Abundant in biodiversity, submerged landscapes of dream and archaeological and paleontological evidence of the first order, the Great Mayan Aquifer is also a rigorous site in terms of its care and demanding specialized research. Therefore, this morning at the National Museum of Anthropology, a grant was announced that the Swiss Ministry of Culture will grant to the Great Mayan Aquifer Project (GAM), of the National Institute of Anthropology and History (INAH).
This support, which includes an investment close to two million pesos, was detailed in its background and objectives in a press conference led by the Swiss ambassador to Mexico, Eric Mayoraz; by the National Archeology Coordinator of INAH, Pedro Francisco Sánchez Nava; and by the head of the GAM Project, Guillermo de Anda.
“Being able to associate, in this case with the Swiss government, in favor of research, conservation and dissemination of the cultural heritage of our country, is always very satisfactory,” said archaeologist Sánchez Nava when thanking, on behalf of the anthropologist Diego Prieto, director INAH general, support for the GAM project.
It was emphasized that the subsidy will be focused on research and, particularly, on digital preservation work, hand in hand with the National Geographic Society, of six underground archaeological contexts, whose elements, characteristics and spatial relationships highlight the main role of caves in Mayan ritual activities.
Ambassador Mayoraz explained that, annually, the Ministry of Culture of his nation selects projects around the world aimed at the protection of cultural property, hence Mexico occupies a priority place in the agenda of said office.
He pointed out that the GAM Project “on the one hand, brings together tradition”, since it is carried out with the greatest respect for the archaeological contexts and indigenous worldviews that still surround the cenotes and submerged caves of the Yucatan Peninsula; “And, on the other, innovation”, because it is a shortener of laser scanners, 360-degree cameras, scanning sonars and other cutting-edge technologies that accompany archaeological fieldwork.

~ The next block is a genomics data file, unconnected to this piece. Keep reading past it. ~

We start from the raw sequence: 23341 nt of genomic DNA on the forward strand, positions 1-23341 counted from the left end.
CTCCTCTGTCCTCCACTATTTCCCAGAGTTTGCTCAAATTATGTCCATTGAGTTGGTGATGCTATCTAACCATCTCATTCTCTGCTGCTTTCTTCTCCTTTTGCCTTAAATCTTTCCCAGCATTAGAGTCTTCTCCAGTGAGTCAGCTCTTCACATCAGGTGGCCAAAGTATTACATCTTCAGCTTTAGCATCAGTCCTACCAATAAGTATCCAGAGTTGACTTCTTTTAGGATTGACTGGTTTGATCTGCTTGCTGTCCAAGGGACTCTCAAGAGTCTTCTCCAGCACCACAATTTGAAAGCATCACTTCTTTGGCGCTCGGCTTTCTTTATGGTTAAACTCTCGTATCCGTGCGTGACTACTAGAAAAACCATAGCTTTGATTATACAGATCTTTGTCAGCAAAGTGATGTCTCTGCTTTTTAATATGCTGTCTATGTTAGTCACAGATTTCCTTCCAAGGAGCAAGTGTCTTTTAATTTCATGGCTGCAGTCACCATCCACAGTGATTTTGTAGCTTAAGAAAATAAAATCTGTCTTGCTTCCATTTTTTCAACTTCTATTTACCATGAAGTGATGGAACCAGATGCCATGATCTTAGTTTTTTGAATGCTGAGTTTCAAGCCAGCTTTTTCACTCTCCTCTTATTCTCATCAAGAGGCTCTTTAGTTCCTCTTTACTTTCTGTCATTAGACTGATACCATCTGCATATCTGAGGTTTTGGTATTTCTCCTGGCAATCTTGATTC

Archaeologist Guillermo de Anda, explained that the six selected archaeological contexts are located in Quintana Roo and Yucatán, and stand out from the thousands of similar sites that exist in both territories due to the abundance of biocultural elements that they house.
“In Quintana Roo we will work in the cenote of the God of Commerce, which is part of the Sac Actún System, the largest flooded cave in the world, while, in the Chichen Itza Archaeological Zone, we will focus on the Holtún cenote, which, although it has been very studied in its shallow regions, it still houses many elements such as vessels, Tláloc sculptures and anthropomorphic representations in its deepest sections, at 40 and 45 meters ”.
After explaining the delicate work process that will be implemented in the Balamkú cave, a Mayan underground sanctuary rediscovered by the GAM Project, in 2019, De Anda commented that three other contexts will be worked on and are also home to outstanding vestiges.
In one of them is a vessel with hieroglyphs, said the explorer of the National Geographic Society, pointing out that this inscription probably refers to the date ‘8 ajaw’, “fateful for the Maya, for alluding to an end cycle, and that could help us understand this particular context, where we also have identified at least nine individuals that could have been sacrificed in ancient times. ”
Mayoraz, Sánchez Nava and De Anda agreed that the results of the subsidy granted by Switzerland would be collected by 2021, and will help generate digital products for the public dissemination of science and community participation in the understanding and care of the aquifer and its submerged cultural heritage.
In this regard, they announced the bi-national and inter-institutional intention to capture the achievements of this alliance in a temporary exhibition that would simultaneously be presented at the National Anthropology Museums of Mexico and Switzerland, as well as at the National Geographic Museum, in Washington DC, United States. United; tentatively in the middle of next year.
The Mazatlan Post